Although women play a key role in the Kurdistan Parliament, they still need gender quotas to go to parliament in sufficient numbers, especially in regions where few women have jobs outside the home.
A gender quota in the Kurdistan parliament mandates that 30% of spots on party electoral lists as well as within the Kurdistan parliament are allocated to women. This has been enshrined in the Kurdistan Parliamentary Election Law since 2009
The final results of parliamentary elections held on September 30, 2018 show that out of 110 MPs elected, 35 are women. 13 women MPs were elected outside of the quota system and 22 relied on the quota system.
Many women candidates are getting seats in parliament through this system, but the main question is: why can’t women get enough votes on their own? Our analysis of the Independent High Elections and Referendum Commission data as well as data from International Foundation for Electoral Systems,Kurdistan Regional Statistics Office (KRSO), the Kurdistan Parliament website, and the Arab Barometer demonstrate how closely linked the fates of female politicians are to the progress of gender equality in Kurdistan overall.
The quota system allows women to compete in a male-dominated race
On the surface, male and female candidates look equally competitive. Out of every 7 women who ran for a seat, one won that seat, which was the same odds as a man winning in male-dominated races. But although both male and female candidates have about a one in seven chance of winning their seats when they run, the quota system is giving women a boost in order to achieve that level of competitiveness.
Only one out of every three women in parliament was able to win her seat without the help of the women’s quota, meaning their actual chances of winning outright is quite low compared to men who run.
Still, women competing outside of the quota system in the rest of Iraq are even less likely to win than their Kurdish counterparts. For every seven women in Kurdistan who were able to enter parliament above the quota, only five women from the rest of Iraq were able to win above the quota. There are several factors that may influence whether a woman is able to compete outside the quote system, many closely tied to women’s progress on achieving gender equality overall in the region.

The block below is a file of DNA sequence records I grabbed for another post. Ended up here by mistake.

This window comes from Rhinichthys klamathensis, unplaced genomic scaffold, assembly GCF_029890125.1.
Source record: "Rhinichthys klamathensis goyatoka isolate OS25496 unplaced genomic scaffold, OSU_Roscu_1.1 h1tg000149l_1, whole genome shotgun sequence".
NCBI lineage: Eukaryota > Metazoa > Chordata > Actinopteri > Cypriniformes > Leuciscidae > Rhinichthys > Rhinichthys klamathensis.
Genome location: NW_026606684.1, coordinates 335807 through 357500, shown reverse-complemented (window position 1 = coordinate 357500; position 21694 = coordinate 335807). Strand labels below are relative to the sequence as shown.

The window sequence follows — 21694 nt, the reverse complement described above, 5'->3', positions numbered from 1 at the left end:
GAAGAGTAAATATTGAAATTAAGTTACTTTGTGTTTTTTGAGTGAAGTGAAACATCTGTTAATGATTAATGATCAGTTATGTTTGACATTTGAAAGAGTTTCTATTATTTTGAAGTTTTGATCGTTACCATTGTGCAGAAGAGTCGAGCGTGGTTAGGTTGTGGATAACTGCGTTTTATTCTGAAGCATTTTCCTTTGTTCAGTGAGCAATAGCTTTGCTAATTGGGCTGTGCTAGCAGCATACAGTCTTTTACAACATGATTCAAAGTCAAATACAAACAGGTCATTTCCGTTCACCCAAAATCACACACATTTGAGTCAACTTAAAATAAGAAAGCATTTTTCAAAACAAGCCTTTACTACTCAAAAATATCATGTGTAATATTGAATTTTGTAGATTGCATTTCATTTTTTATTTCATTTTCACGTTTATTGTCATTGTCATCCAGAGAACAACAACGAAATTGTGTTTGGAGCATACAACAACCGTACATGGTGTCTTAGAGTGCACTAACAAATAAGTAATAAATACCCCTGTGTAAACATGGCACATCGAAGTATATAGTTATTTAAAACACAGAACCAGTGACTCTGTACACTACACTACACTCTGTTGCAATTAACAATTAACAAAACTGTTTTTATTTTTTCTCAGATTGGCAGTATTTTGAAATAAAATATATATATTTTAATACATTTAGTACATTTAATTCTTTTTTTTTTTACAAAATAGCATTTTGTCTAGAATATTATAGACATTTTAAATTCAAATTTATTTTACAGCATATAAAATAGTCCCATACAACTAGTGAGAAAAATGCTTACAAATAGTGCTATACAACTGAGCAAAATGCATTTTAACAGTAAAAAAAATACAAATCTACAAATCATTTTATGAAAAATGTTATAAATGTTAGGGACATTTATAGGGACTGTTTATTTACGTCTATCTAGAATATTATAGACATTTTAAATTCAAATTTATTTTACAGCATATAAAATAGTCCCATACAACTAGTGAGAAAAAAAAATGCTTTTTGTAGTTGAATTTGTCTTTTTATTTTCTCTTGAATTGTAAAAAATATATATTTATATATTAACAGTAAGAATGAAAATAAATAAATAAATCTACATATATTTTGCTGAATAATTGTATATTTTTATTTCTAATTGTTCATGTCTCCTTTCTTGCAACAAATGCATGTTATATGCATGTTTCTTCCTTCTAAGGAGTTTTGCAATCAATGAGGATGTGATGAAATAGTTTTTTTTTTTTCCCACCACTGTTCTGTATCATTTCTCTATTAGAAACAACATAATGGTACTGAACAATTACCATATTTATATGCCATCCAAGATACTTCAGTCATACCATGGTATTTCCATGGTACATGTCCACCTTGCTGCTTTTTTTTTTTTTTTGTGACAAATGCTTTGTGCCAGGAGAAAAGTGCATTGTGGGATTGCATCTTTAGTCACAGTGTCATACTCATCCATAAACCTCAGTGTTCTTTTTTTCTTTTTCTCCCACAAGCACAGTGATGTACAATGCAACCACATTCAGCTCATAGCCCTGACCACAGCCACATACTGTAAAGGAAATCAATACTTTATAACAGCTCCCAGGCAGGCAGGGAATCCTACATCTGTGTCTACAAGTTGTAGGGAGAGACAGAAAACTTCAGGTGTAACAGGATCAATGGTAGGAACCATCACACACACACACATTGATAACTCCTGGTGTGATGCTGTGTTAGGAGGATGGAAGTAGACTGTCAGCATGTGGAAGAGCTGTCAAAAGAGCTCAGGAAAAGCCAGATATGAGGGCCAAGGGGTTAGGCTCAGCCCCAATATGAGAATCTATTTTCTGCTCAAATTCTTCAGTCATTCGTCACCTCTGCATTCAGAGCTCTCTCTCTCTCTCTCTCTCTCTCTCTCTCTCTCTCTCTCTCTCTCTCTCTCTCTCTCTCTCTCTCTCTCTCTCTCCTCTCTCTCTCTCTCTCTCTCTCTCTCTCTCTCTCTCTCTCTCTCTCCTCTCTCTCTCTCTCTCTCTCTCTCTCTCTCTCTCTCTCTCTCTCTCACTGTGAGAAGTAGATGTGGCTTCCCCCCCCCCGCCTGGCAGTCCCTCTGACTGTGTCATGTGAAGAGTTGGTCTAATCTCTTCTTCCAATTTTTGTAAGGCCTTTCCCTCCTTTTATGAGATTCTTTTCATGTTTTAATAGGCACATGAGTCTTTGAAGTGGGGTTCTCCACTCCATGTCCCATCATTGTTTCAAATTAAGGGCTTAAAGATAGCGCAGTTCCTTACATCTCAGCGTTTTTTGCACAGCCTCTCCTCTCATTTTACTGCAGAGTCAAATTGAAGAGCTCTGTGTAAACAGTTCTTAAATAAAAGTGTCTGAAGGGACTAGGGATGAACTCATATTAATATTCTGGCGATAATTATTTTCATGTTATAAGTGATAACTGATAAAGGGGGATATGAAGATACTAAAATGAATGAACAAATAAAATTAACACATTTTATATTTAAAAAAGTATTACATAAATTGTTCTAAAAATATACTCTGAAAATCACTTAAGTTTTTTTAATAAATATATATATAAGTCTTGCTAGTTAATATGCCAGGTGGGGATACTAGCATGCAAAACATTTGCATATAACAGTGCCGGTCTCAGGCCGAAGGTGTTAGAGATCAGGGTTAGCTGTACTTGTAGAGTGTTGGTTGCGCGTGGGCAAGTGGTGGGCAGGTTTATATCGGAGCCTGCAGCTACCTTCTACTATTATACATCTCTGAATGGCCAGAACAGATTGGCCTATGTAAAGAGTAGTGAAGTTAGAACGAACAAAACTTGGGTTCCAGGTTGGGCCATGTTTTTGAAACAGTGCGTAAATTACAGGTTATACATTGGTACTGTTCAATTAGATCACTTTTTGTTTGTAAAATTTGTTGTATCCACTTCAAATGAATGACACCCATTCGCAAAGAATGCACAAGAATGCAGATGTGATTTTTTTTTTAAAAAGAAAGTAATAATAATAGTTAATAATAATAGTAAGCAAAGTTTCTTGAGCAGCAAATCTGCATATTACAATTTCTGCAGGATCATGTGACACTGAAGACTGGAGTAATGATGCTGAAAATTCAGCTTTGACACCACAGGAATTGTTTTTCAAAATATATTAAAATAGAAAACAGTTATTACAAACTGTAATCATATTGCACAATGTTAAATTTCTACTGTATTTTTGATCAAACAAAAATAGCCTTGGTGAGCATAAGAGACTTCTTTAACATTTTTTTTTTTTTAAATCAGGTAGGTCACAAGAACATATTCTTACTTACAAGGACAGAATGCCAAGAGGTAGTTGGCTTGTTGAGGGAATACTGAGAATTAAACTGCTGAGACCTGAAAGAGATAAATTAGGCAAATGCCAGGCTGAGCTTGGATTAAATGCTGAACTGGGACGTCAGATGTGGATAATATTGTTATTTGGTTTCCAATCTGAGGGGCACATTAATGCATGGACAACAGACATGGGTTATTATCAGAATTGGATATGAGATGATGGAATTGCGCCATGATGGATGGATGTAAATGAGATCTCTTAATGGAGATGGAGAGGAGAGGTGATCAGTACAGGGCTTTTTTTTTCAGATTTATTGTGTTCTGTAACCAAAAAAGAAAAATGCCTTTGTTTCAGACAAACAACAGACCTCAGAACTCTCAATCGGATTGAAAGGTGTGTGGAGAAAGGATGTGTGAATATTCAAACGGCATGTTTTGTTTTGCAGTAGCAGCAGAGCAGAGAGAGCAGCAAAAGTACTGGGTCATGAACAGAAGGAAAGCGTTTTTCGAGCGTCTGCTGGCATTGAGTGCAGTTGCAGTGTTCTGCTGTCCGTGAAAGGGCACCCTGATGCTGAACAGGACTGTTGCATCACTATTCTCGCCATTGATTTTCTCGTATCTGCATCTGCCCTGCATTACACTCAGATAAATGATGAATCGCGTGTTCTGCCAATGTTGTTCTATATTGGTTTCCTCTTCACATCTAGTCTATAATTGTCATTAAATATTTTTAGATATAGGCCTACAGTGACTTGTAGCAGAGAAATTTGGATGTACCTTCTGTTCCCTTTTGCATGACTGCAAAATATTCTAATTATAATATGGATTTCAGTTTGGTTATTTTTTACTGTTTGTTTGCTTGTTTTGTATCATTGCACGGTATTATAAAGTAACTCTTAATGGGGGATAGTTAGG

Women running in regions where more women work are more likely to win seats outright
Based on limited data, in Kurdistan, there is higher support for the quota system in the very places where women no longer depend heavily on it to get elected. In Sulaymaniyah, where women are much more likely to win outright, one out of every 14 people does not believe in women’s quota. In Erbil the rate is higher: two out of every 14 people do not believe in it. Women in Erbil are more heavily dependent on the quote system to get elected.
There is also a strong correlation between women in the workforce and women winning seats in parliament outside of the quote system. In Sulaymaniyah, four out of every 20 women work and they have won the most non-quota seats. In Erbil three out of 20 women work and they occupy the second spot for non-quota seats. In Duhok, where only two out of 20 women are in the labour force, most female MPs were seated through the quota system.
Rozhan Shahid Hama Rash, a 37 years old MP from Sulaymaniyah said she ran on her reputation as a professional. She is also the daughter of Hama Rash, one of the famous martyrs in Kurdistan, ran for parliament and won without relying on the women’s quota. She said that her professional reputation was key to her success in the election. Hama Rash said, “I was a successful lawyer and then I became responsible for the department of law and human rights in the security directorate of Sleman International Airport.” She added, “Because I had a good reputation in that job, I was able to win the election later.”
Where men are regarded as much better leaders, women rely on the quote system